PM calls for end of housing benefit for under-25s
David Cameron will call for housing benefit for the under 25s to be scrapped as part of a major overhaul of the welfare system.
In a speech today, the prime minister will ignite the debate on welfare by proposing a range of measure likely to be included in the Conservative manifesto for the next general election, rather than as part of the coalition government’s policy agenda.
In an interview with the Mail on Sunday, Mr Cameron said the current system was ‘sending out strange signals on working, housing and families’, adding that some families are discouraged from working or looking for work.
The scrapping of housing benefit for under-25s would affect around 380,000 people and save almost £2 billion.
A report from the Building and Social Housing Foundation in March this year found that more than 90 per cent of new housing benefit claims made in the two years to the end of December 2011 came from households containing at least one working adult.
Other ideas being considered by the prime minister include stopping the £70-a-week benefit payments for unemployed people deemed not to be trying hard enough to find work and forcing claimants to undertake community work after two years on the dole.
Labour’s shadow work and pensions secretary Liam Byrne has attacked the plans as ‘the wrong approach for the long term’, while homelessness charity Shelter has warned that they could lead to more people losing their homes.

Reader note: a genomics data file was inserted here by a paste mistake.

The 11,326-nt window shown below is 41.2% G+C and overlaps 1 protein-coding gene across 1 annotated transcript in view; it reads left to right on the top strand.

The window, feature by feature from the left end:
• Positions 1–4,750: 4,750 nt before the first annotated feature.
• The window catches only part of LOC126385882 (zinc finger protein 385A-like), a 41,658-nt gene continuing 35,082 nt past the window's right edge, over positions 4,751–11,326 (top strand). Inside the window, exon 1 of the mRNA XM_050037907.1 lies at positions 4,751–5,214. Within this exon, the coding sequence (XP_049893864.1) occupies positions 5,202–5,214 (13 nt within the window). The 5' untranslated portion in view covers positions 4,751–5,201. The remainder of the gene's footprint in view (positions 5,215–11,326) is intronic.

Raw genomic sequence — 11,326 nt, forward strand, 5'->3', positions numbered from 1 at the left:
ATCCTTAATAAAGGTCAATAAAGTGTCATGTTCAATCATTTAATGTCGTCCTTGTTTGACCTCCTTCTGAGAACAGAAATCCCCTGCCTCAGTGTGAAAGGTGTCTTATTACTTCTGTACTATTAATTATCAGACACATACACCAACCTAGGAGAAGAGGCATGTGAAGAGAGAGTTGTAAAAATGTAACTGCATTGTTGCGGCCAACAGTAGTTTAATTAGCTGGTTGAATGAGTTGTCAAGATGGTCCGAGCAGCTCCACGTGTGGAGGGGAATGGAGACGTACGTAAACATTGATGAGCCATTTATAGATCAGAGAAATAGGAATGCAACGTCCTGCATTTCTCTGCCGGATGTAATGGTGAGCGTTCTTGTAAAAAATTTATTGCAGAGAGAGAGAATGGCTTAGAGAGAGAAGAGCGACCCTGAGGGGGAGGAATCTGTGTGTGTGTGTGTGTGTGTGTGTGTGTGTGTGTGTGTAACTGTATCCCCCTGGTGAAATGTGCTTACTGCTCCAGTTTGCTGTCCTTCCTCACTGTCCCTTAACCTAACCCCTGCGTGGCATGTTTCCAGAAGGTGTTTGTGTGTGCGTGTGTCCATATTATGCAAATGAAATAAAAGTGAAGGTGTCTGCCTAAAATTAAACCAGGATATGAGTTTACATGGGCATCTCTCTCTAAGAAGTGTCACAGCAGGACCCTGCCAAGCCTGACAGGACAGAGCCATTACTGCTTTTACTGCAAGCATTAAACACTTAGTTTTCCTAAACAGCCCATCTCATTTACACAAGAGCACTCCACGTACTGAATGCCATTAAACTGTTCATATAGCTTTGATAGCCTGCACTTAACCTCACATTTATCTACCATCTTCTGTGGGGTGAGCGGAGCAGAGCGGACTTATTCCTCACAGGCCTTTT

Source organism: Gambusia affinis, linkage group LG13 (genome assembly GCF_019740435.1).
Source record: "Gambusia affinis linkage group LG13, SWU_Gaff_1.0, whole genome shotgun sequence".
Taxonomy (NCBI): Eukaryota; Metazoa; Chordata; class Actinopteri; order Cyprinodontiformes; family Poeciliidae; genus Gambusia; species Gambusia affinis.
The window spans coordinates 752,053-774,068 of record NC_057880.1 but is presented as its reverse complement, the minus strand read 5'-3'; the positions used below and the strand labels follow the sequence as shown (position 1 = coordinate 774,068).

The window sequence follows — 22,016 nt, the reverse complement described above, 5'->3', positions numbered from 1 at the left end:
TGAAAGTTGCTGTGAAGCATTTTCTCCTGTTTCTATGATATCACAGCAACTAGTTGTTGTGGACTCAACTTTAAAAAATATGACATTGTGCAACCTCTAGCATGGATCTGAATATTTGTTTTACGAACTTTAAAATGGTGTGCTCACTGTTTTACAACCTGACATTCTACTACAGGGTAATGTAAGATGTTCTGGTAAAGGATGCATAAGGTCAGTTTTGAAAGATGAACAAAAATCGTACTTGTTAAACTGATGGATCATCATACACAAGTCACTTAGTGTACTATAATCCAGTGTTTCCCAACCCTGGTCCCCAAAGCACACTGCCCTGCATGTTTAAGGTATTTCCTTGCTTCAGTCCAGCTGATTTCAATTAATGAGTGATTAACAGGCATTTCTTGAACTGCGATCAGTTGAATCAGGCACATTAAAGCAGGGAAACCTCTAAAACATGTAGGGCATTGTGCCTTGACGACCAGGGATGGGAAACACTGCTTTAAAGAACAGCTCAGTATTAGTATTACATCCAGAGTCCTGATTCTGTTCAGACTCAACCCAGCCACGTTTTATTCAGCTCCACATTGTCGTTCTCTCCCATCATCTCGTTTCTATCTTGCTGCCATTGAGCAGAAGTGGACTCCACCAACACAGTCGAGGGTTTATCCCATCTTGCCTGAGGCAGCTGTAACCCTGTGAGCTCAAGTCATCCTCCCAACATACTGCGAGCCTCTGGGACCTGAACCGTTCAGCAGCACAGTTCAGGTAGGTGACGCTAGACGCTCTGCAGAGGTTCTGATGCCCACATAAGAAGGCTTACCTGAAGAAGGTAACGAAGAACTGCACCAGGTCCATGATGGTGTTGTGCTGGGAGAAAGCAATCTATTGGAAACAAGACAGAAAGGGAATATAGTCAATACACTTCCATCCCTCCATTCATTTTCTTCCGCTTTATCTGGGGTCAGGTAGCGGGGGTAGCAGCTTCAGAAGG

Campbell Robb, chief executive at Shelter, said: ‘At a time when many young people are facing significant difficulties in finding work, these proposals would leave thousands with nowhere else to go. They would also present serious problems for vulnerable young people, for example care leavers and those who have experienced family breakdown. Currently over half of young people who rely on housing benefit to pay a private landlord will be on benefits for less than six months while they are unemployed and look for work.
‘And since previous changes to housing benefit will force people with spare rooms to downsize and penalise those with adult children living at home, these policies appear completely contradictory.
’It’s outrageous that the government is considering undermining the housing safety net yet again. Sadly it seems inevitable that we’ll see an increase in homelessness as a result.’
The speech comes after the government’s wide-ranging Welfare Reform Act, which introduced an annual benefit cap for families, received royal assent in March. It is likely to kick-start a new debate on the welfare system.